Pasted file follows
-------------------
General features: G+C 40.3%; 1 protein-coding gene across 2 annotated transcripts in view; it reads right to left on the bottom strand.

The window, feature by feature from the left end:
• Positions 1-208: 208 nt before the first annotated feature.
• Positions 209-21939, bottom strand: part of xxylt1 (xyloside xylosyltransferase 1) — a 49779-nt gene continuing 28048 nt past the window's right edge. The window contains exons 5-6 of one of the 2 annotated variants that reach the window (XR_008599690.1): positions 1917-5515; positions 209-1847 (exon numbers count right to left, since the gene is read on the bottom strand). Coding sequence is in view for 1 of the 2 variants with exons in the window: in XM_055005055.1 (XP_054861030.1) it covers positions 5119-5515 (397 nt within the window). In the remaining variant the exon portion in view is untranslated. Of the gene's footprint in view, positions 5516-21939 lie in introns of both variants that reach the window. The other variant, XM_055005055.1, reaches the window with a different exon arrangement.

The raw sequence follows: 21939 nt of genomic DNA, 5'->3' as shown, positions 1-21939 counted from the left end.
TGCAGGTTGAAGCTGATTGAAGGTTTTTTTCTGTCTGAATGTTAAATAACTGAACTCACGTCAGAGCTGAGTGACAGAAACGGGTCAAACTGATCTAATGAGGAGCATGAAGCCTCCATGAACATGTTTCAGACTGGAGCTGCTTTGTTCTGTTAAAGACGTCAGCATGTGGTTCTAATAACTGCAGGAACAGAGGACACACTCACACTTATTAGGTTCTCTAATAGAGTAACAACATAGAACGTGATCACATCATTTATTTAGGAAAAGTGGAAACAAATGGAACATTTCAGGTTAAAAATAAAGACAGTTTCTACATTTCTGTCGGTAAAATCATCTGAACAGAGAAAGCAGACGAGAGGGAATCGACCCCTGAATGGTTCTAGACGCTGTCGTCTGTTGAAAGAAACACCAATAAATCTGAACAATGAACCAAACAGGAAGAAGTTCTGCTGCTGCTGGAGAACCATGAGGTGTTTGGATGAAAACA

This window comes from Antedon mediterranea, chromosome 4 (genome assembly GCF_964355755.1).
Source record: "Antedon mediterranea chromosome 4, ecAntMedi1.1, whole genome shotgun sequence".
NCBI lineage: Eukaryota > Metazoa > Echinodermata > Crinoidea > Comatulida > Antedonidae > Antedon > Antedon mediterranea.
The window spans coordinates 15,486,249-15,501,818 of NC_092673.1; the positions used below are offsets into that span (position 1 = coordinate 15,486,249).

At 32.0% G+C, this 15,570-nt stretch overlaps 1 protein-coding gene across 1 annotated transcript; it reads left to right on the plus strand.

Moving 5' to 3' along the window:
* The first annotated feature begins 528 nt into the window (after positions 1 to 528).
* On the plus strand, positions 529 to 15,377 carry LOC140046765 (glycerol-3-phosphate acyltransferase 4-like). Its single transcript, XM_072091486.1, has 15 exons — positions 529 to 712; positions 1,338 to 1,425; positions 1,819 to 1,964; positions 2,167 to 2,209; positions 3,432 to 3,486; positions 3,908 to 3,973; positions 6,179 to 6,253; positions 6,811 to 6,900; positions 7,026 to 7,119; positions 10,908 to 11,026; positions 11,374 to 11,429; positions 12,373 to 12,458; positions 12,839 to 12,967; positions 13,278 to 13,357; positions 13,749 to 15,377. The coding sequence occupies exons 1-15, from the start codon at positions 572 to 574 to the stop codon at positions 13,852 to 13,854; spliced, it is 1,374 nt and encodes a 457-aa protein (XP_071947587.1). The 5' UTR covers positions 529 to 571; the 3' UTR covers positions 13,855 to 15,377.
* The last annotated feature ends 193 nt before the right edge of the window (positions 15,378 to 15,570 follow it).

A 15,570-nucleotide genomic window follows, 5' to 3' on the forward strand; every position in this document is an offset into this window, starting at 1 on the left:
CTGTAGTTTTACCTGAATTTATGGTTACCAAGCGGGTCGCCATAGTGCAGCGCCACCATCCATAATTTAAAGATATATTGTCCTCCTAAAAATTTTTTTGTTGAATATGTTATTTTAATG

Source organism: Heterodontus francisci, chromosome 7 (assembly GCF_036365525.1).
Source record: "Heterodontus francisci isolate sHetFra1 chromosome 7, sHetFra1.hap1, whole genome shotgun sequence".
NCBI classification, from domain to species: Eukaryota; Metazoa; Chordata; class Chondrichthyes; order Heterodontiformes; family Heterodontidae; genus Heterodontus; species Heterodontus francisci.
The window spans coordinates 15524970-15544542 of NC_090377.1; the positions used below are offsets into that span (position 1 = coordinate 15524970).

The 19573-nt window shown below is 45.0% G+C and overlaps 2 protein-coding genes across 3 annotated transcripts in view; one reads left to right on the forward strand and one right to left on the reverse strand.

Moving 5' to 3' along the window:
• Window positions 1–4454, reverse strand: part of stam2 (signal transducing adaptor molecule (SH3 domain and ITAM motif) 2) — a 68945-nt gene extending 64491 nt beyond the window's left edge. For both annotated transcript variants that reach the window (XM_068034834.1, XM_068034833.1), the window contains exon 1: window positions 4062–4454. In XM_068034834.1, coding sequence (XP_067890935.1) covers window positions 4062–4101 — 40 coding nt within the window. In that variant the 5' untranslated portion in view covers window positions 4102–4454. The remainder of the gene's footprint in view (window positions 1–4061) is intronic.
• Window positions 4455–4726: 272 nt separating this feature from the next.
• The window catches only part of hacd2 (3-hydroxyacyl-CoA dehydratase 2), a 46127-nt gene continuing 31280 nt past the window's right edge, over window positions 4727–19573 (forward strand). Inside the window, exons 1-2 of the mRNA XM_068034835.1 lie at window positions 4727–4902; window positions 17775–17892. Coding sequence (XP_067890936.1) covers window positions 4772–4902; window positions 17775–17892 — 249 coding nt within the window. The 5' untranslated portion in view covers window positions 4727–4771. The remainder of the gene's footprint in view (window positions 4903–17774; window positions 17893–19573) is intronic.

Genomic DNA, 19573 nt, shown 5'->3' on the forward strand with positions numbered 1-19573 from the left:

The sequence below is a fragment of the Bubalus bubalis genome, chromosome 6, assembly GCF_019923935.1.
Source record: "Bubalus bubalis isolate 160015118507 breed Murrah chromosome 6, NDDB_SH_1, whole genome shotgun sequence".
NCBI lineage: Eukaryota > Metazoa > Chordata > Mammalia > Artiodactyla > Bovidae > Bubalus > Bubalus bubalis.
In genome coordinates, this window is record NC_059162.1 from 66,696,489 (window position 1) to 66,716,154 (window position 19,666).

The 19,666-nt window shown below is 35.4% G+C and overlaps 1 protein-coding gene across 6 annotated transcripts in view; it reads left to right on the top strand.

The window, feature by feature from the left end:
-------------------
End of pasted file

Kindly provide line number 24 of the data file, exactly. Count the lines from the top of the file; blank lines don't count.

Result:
• Window positions 1–4454, reverse strand: part of stam2 (signal transducing adaptor molecule (SH3 domain and ITAM motif) 2) — a 68945-nt gene extending 64491 nt beyond the window's left edge. For both annotated transcript variants that reach the window (XM_068034834.1, XM_068034833.1), the window contains exon 1: window positions 4062–4454. In XM_068034834.1, coding sequence (XP_067890935.1) covers window positions 4062–4101 — 40 coding nt within the window. In that variant the 5' untranslated portion in view covers window positions 4102–4454. The remainder of the gene's footprint in view (window positions 1–4061) is intronic.